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Bringing elements of the homestead to everyday life.

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Women's Heritage


As essential oils and hydrosols gain popularity, more and more of us are investing in glass or copper stills to make our own.  My still is copper, and I chose copper for my still because not only is that metal an excellent conductor of heat, making for very even distilling, but copper is also wonderfully beneficial to the skin.  While it might feel intimidating at first, using a copper still is actually beautifully simple.  Before you use it, wash and dry every part well.  You may also want to do a scrub with vodka or other strong alcohol to really clean the surfaces.

Next, you will do a round of distilling with only water (no plant matter) to really clean your still.  I do this extra step each time I use my still, to make sure it is completely clean and to remove any potential residue.  Put only water in your still, attach the "onion" to the base, and fill the condenser (the pot with the coil of metal inside) with ice and water.  As the ice melts, keep replenishing it.  You will have two bits of tubing that come with your kit.  If you purchased your still independently (not as a set) you will need to purchase two.  One is for draining this coil pot/condenser.  The other is for collecting what comes out of the coil - your hydrosol and the essential oil.  Put the base of the still on a low flame - I use a camp stove for mine.  Make sure the coil pot is below the base of the still.  Have a clean pint jar to catch the hydrosol as it comes out.  You will want to make sure liquid is not pouring out of the tubing.  Instead, it should drip out one drop after another.  Turn the heat down if liquid is coming out too quickly.  I usually continue the cleaning run for around 20 minutes.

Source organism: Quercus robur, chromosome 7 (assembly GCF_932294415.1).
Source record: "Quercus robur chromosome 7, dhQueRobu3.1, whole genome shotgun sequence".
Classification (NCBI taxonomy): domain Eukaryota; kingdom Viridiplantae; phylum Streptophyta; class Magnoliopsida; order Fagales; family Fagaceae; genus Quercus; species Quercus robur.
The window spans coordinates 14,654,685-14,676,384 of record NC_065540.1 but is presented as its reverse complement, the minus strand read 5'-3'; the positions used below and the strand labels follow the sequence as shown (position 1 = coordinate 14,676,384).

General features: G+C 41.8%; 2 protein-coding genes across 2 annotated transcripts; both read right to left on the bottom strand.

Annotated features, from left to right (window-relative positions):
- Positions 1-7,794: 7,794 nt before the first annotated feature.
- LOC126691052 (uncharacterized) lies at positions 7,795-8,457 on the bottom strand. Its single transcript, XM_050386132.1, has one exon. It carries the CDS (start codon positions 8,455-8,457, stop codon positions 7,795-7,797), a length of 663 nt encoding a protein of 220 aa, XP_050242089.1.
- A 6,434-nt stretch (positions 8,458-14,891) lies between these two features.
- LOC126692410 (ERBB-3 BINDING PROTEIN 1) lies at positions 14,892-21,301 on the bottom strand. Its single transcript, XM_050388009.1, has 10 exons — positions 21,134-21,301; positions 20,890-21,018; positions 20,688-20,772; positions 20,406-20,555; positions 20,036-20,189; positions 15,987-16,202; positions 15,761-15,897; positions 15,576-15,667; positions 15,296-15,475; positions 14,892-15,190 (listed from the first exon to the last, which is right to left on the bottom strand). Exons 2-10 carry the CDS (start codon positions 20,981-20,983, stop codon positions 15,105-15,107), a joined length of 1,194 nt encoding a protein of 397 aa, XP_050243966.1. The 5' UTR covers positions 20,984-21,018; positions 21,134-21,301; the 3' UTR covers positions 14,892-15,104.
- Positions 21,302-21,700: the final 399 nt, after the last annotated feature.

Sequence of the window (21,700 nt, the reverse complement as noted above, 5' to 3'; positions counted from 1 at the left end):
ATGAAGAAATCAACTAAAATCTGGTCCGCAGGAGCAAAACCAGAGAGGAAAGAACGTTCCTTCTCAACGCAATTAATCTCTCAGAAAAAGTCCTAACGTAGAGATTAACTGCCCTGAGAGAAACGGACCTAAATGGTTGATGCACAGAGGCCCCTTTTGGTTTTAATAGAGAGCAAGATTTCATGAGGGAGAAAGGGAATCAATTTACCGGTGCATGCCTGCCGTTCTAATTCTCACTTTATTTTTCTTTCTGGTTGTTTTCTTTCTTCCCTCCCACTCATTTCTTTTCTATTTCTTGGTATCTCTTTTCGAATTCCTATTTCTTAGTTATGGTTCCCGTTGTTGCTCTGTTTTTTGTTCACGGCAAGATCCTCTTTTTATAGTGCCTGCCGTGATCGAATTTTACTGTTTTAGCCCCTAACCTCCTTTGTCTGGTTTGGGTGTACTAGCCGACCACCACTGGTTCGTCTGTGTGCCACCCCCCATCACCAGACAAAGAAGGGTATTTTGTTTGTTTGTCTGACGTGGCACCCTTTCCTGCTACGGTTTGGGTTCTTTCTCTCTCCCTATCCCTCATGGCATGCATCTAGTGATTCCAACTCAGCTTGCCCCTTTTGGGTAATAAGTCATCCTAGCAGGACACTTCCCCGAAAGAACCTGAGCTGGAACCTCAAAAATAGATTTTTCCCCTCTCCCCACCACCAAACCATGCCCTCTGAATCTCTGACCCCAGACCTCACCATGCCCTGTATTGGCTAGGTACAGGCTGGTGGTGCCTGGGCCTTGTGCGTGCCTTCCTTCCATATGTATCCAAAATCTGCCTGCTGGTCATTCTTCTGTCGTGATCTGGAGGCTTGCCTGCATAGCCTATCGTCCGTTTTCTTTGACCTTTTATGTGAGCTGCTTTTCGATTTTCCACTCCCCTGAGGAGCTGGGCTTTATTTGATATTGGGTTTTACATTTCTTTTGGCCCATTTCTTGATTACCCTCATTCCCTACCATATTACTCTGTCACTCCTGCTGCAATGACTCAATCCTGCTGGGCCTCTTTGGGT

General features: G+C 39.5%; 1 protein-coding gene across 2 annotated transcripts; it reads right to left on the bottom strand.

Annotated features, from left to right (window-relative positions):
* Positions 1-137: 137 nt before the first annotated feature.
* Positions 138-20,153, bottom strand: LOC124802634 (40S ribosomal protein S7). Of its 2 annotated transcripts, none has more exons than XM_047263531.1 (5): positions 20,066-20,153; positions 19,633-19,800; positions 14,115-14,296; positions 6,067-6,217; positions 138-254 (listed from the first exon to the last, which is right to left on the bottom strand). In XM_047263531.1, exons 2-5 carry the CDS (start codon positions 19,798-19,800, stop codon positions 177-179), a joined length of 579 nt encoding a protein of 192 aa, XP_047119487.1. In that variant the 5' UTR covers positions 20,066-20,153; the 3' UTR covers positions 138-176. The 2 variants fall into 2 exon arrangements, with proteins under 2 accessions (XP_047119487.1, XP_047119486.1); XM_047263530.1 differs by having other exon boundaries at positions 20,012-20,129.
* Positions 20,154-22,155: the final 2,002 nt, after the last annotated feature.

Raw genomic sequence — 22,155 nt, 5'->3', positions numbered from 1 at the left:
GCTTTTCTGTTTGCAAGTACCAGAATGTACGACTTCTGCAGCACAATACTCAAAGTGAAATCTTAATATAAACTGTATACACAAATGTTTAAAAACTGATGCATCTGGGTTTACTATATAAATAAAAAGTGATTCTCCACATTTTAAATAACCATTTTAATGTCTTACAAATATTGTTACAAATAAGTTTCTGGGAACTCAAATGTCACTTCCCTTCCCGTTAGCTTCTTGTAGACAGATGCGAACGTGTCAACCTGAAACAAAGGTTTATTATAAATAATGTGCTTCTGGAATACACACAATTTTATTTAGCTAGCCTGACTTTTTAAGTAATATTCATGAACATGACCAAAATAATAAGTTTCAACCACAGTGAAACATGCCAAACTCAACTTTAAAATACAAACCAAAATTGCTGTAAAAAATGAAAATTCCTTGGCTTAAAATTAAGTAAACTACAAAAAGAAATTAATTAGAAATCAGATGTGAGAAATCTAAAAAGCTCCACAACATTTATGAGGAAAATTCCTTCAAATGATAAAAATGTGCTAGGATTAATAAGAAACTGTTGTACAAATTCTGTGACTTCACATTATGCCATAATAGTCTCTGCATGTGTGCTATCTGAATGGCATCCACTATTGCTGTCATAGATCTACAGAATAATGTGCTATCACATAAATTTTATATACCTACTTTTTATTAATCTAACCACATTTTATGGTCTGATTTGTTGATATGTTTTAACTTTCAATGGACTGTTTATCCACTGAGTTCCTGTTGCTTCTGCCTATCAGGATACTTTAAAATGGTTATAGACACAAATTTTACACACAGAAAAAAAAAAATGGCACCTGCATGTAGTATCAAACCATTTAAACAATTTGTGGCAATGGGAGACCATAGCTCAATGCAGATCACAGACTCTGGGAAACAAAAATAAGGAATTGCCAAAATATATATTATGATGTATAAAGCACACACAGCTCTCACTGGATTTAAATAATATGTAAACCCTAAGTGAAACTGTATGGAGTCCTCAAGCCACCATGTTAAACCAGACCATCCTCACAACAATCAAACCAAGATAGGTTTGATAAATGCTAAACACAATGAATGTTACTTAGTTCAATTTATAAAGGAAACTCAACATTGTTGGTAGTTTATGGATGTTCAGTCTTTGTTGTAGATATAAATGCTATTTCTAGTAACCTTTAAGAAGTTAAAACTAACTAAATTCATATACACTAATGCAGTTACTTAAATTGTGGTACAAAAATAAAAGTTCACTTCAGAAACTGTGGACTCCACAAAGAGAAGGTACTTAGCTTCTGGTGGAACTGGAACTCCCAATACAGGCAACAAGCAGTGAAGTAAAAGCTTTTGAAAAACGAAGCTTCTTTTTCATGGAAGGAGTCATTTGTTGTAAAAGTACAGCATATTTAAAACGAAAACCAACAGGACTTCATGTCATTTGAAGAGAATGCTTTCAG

After your still is completely clean, you are ready to begin.  Fill the base with your desired herb no higher than the rivet line (the line of dots you can see from the outside).  Another way to say this is no more than 3/4 full.  Cover your herbs with warm distilled water, clean spring water or rainwater.  In these photos, I've used rosemary (Rosmarinus officinalus).  Make sure you don't have too much plant matter in there, and that it can move freely in the water.  This is very important, so that none of it scorches or burns.  Then, you will repeat the process you just did with plain water - put the base on a very low flame, make sure the condenser (coil pot) is filled with ice, and replenish the ice as needed so there is always plenty of ice in there.  After a few minutes, you will notice drops coming out of the tubing leading from the condenser (note that water will be flowing out of the other tube as ice is added, so that it does not spill out of the top).  Make sure the hydrosol is coming out drop by drop, and not pouring out too fast.  This is an art.  It should be - drop. drop. drop. and not - tinkle trinkle tinkle, with many drops coming out all together.  You should be able to see drops coming out.  When in doubt, turn the heat down.  Once you have collected no more than 1/2 the water you initially started with, it is time to stop.  Let your hydrosol settle. If you have made a lot, and from a plant with a high volatile oil content, you will be able to use a dropper (or you can buy a special tool for this) to collect the essential oil which will settle at the top.  


As a final step, I use a coffee filter to strain the hydrosol, because I like mine crystal clear.  Then you may bottle it, and in a cool, dry  and dark place it should keep for at least a year, often much longer.  We use these precious hydrosols in our skincare line.  They make up the bulk of our toner, and are also a main ingredient in our face lotion.  And if you don't have a still of your own, see our previous post for instructions on making flower water with simple equipment you already have in your kitchen.

Have fun!

Love, Ashley